The Colt MARC 901 rifle is a bit of a different take on the .308 AR concept, but is it really necessary? Given Colt’s track record recently I am a bit skeptical, after all they are the company that brought us the All American 2000, the Colt Z40, and the Colt Double Eagle. Confidence inducing right? Even though Colt has a spotty track record with introducing new platforms I was hopeful.
When the MARC 901 showed up I was a bit taken aback that they would ship a $2000 rifle in a cardboard box instead of spending a few more dollars on a plastic hard case. I guess I should have expected this from Colt since that is what they have been doing for years, but given their current hardships maybe it is time to stray from the “old ways” and start being more customer focused. Last I checked the Cold War was long over and the large majority of buyers are not military or law enforcement that store their rifles in an arms room rifle rack. Does this matter in the long run? No, but I do think that when a plastic case is $10, there is no reason not to ship a several thousand dollar rifle in one.
On to the specs from Colt’s website.
LE901-16SE Special Features
- User Configurable 1-Piece Upper Receiver with Back Up Iron Sights (BUIS)
- Full Floated Barrel
- Bayonet Lug and Flash Hider
- Ambidextrous Controls
- Accepts Mil-Spec 5.56 Colt Uppers
MSRP $1,999 CALIBER .308 Win BARREL LENGTH (IN.) 16.1″ Heavy BORE Chromed, 4 Grooves, 1-12″ RH Twist FRONT SIGHT Flip-Up, Adjustable Post for Elevation REAR SIGHT Flip-Up, Adjustable for Windage EXTENDED LENGTH 37.5″ COLLAPSED LENGTH 34.24″ WEIGHT 8.4 lbs ACTION Direct Gas System, Locking Bolt FINISH Matte Black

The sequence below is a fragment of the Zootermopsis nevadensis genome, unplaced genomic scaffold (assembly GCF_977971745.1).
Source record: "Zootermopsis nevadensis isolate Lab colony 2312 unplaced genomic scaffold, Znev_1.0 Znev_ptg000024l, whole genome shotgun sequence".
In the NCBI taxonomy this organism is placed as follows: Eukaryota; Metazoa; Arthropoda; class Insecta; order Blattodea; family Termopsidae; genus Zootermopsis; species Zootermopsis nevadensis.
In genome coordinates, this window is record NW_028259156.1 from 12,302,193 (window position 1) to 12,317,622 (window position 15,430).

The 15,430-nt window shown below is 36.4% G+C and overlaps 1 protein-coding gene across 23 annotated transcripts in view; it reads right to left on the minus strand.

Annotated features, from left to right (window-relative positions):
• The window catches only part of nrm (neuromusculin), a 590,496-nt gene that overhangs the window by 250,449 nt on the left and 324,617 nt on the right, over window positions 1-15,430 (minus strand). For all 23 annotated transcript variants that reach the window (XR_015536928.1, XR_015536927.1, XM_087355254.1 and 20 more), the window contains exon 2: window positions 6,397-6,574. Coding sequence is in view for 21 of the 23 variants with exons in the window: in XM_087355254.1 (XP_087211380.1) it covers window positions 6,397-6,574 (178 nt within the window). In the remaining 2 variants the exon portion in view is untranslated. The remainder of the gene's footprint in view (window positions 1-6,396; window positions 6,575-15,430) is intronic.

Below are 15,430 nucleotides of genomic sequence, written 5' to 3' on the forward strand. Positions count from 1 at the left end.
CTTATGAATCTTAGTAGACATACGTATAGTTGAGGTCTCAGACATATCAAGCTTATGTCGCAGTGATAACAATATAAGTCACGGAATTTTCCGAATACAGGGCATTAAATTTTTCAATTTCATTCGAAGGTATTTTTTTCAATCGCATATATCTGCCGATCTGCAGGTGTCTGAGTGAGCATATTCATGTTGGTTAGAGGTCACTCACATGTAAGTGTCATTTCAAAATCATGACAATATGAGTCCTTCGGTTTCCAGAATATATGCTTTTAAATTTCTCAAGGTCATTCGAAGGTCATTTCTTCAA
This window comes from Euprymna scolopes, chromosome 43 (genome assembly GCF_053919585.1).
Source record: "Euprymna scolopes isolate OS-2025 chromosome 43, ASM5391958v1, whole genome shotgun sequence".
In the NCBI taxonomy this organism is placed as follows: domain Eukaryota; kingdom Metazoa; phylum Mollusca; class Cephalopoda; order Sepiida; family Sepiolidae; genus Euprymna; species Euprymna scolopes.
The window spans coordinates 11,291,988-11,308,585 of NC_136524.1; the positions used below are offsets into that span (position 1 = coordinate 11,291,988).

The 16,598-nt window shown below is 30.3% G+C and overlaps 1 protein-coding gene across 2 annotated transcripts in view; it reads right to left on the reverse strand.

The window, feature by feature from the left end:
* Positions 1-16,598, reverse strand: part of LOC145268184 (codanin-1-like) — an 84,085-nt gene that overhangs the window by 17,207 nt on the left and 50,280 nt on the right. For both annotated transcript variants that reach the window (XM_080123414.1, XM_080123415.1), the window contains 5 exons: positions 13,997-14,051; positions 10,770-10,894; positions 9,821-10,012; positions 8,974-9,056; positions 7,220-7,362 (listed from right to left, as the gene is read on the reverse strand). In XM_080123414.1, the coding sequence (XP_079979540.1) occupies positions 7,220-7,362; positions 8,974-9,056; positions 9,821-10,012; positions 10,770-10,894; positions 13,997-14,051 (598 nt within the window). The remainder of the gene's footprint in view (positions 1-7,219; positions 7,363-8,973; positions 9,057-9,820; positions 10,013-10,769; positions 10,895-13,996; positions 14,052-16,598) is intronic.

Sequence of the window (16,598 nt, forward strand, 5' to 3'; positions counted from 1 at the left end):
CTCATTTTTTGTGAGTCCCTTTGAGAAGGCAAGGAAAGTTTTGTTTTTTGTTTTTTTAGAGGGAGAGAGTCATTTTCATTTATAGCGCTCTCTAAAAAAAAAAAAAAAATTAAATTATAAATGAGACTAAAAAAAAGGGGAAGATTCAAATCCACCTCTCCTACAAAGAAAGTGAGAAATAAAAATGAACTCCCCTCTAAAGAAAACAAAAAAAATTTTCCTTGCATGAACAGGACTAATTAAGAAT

The rifle looks to be pretty standard fare for a .308 AR at first glance. Many of the accessories that Colt has decided to include with the top of the line LE901-16SE are well proven parts, it is nice to see them included even if they are not my taste. The flash hider on the MARC 901 resembles a Vortex flash hider. The Vortex has proven itself as effective making it an easy choice, although dated.
Edit: I would have liked to see an A2 flash hider used to bring the cost down a bit or even a brake used. The front gas block has a nice folding front sight, I did find it a bit difficult to fold back down after it was deployed, you have to slide the stiff lever up while folding the sight down. The sight has a standard A2 front sight post nestled inside. The rear sight looks to be a Troy folding sight with Colt’s logo on it. Again, a nice part that it is easy to see why Colt chose to include it. The monolithic upper has some nice T markings along the top of the rail so that you can attach your accessories to the M1913 rail in the same spot every time. Here is where I start to question Colt’s thinking. The sides and underside of the hand guard have threaded holes so that you can attach one of the four supplied rail sections to the upper. Why they didn’t set the rifle up for Keymod or something that doesn’t rely on screws that can come loose as a result of the .308’s recoil is beyond me. I feel this was a rather poor decision given that you can’t change the hand guard for something else.